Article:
November 16, 2018

Elie Wiesel, the moral force who made sure we will never forget the evil of the Holocaust

Elie Wiesel, the world’s best-known and most-influential Holocaust survivor, is no longer. His death at 87, announced July 2, makes us ever more acutely aware that we are coming to the end of an era. Soon, all too soon, there will be no survivors.

Elie Wiesel was a unique figure among American Jewish leaders. Neither the director of an organization nor the head of a movement, he had no real institutional base. Unlike Gershom Scholem, Raul Hilberg or Jacob Neusner, Wiesel did not define an academic field. He was not associated with any theological or historical doctrine. He was not a rabbi, though long ago professor Saul Lieberman of the Jewish Theological Seminary offered to ordain him.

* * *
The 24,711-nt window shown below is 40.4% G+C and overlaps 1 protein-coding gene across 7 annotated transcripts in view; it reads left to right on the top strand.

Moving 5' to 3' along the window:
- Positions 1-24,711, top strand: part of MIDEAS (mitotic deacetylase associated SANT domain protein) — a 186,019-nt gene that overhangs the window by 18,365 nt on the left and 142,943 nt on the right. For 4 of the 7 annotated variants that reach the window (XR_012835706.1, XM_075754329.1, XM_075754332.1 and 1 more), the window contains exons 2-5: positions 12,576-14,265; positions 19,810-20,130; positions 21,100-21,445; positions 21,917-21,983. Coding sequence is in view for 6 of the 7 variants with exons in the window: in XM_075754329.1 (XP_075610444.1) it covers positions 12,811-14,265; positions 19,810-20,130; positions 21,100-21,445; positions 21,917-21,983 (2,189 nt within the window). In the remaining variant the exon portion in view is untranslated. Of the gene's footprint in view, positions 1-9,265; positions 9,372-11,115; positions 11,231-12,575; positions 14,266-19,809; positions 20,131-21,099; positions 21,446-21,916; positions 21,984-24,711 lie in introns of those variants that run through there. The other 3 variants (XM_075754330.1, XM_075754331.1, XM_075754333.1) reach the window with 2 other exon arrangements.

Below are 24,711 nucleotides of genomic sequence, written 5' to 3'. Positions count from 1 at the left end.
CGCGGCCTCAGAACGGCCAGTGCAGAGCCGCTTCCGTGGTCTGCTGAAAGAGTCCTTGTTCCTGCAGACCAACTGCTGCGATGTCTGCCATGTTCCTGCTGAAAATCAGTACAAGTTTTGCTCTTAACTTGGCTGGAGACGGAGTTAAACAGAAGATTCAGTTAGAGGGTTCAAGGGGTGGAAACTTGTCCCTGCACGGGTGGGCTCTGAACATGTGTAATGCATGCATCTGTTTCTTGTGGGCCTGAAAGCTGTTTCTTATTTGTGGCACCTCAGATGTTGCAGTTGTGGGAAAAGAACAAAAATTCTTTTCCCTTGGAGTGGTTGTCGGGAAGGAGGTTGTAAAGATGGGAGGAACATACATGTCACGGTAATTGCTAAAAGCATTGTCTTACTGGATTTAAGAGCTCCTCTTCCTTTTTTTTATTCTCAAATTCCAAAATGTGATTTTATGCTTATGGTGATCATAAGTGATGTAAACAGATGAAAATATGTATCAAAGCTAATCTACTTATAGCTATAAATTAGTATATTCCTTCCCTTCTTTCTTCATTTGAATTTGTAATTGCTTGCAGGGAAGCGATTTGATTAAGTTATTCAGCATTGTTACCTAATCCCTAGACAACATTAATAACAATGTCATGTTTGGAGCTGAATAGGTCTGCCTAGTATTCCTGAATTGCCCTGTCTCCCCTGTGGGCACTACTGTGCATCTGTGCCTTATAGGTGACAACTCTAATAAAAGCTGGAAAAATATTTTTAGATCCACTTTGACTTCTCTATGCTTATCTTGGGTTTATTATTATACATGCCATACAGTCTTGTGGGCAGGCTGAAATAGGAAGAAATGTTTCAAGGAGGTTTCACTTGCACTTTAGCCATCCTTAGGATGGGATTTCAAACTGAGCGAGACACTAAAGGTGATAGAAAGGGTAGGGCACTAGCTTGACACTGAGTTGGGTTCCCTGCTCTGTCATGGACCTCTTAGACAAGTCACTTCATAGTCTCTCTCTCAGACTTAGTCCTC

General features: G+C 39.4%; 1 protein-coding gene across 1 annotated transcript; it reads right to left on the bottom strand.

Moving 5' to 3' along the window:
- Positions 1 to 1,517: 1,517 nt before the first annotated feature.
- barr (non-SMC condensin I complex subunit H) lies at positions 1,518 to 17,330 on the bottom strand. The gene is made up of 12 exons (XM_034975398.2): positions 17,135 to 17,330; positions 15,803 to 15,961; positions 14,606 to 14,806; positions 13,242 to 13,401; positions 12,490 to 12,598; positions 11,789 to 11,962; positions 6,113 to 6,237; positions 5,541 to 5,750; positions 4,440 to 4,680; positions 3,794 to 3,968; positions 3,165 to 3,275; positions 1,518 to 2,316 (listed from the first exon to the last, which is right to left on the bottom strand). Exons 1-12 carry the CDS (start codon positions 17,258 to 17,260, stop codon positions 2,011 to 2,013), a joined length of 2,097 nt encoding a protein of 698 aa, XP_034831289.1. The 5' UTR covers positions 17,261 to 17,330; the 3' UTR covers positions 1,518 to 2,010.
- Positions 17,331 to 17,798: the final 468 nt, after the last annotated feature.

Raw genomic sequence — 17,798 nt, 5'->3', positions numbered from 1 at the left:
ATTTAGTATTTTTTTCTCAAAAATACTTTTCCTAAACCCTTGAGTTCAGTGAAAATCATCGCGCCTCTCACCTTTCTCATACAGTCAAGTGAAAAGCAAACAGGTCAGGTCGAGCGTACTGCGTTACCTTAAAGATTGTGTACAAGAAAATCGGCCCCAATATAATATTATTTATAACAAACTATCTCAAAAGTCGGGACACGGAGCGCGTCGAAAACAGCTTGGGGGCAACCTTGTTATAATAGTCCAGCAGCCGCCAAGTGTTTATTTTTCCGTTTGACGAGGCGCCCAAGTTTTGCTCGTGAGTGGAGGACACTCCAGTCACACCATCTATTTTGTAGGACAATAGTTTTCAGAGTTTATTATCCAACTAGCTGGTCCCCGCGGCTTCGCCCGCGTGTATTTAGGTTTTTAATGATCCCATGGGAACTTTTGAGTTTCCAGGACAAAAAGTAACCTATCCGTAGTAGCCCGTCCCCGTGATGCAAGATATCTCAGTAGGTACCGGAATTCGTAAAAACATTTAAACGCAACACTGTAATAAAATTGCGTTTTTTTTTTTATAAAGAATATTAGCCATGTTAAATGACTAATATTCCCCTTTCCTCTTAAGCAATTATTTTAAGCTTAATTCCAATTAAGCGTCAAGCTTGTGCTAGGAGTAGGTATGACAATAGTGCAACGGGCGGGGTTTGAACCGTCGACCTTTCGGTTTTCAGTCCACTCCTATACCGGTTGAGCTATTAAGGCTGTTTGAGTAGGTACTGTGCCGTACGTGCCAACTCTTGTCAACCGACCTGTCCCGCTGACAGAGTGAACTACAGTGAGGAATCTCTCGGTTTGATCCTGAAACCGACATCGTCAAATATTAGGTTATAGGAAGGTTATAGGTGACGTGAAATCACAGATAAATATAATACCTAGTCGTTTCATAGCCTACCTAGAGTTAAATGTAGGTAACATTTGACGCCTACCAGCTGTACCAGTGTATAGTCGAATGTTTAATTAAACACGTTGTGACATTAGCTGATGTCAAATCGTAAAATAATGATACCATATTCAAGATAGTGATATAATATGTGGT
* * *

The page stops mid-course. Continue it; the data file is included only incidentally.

He was, as he liked to say, a wandering maggid going from community to community, from venue to venue, from synagogues and universities, gatherings, demonstrations and conferences, national capitals and political forums, speaking to an ever-changing global audience. His message was: Remember the Holocaust; remembrance must shape our character and has the capacity to transform the future.


Michael Berenbaum is professor of Jewish studies and director of the Sigi Ziering Center for the Study of the Holocaust and Ethics at American Jewish University. He oversaw the creation of the USHMM from 1988 to 1993, serving as its project director and as director of the U.S. Holocaust Research Institute.